It’s been more than coaching. It’s been mentoring, partnership, friendship, and love/hate. Nick pushes me farther than I’d ever think I could. Hundred-mile-plus months. Forty plus mile weeks. Sub 9 min miles. Hill workouts. A 25 min PR. These are all things I have accomplished in the last year with the help and support of TS2, and Nick. Some days it’s super hard to make time to get the workout done. Some days my legs are angry. Some days I want to run FAST, to de-stress and just RUN and not think about heart rate intervals, how far I have to go, how long it’s going to take. But I know there is a reason behind the plan, and I know the successes I’ve had are because I follow the plan. I put in the work, and I see the results.
It’s all been worth it.
I’m humbled by the fact that six years ago after my son was born, it took me over 40 min to run 2.5 miles. I can run 3 miles now easily under 30 min. I’m faster than I’ve ever been. And that is because I have ran the plan. Trusted what was given me. Believed in myself and given something that I truly love to do into someone else’s hands to tell me how to execute. I have learned so much about myself and what is really important, and I have learned that when you get to a place where you can give up some control, awesome things can happen.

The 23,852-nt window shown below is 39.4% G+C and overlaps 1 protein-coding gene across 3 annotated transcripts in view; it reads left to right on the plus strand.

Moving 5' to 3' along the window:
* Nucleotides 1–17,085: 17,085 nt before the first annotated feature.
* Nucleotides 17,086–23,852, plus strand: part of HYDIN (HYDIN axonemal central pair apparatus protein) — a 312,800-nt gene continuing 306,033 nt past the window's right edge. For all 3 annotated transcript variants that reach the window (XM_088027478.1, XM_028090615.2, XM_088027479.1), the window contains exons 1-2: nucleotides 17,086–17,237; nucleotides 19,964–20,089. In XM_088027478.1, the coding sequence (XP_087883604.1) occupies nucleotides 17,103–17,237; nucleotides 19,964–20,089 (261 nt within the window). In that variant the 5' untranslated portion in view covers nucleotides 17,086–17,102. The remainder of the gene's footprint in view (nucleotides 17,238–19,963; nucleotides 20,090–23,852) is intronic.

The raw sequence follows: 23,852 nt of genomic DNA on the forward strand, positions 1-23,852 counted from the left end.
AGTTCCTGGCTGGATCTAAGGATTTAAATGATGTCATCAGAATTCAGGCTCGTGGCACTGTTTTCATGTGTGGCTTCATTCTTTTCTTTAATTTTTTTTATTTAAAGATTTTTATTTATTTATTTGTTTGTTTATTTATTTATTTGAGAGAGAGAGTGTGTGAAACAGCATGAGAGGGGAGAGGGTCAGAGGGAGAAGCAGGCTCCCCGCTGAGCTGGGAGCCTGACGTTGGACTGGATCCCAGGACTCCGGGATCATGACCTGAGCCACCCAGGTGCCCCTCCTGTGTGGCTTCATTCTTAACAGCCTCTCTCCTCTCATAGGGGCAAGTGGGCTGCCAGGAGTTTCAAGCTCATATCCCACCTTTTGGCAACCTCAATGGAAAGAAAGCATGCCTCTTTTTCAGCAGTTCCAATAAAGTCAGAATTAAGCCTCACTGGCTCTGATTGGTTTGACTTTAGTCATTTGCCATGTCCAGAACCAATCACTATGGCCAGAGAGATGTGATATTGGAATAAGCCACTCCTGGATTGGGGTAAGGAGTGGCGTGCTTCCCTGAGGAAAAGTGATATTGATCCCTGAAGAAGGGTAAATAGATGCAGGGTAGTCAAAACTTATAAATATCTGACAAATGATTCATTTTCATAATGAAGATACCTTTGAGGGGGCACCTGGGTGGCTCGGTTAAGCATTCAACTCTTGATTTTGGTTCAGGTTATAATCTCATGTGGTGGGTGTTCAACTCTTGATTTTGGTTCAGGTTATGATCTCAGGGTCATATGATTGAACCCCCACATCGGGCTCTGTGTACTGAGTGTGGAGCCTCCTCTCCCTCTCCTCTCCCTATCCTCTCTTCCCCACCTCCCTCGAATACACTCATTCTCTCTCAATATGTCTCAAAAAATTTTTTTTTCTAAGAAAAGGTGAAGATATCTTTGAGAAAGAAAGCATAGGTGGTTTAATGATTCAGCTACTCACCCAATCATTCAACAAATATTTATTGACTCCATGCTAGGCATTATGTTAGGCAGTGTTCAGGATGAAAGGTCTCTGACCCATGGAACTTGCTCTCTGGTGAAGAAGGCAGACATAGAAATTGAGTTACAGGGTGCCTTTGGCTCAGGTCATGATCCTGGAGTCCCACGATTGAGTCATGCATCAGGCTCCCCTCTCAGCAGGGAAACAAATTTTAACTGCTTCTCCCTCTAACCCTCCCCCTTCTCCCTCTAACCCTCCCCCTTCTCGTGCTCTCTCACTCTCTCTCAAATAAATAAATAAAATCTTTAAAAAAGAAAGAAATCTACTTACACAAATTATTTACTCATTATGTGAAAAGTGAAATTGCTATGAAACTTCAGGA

My One Little Word for 2015 has been Believe.
Believe you can. Believe you will. Believe that you did. Trust yourself. Trust others. Don’t give up. Believe.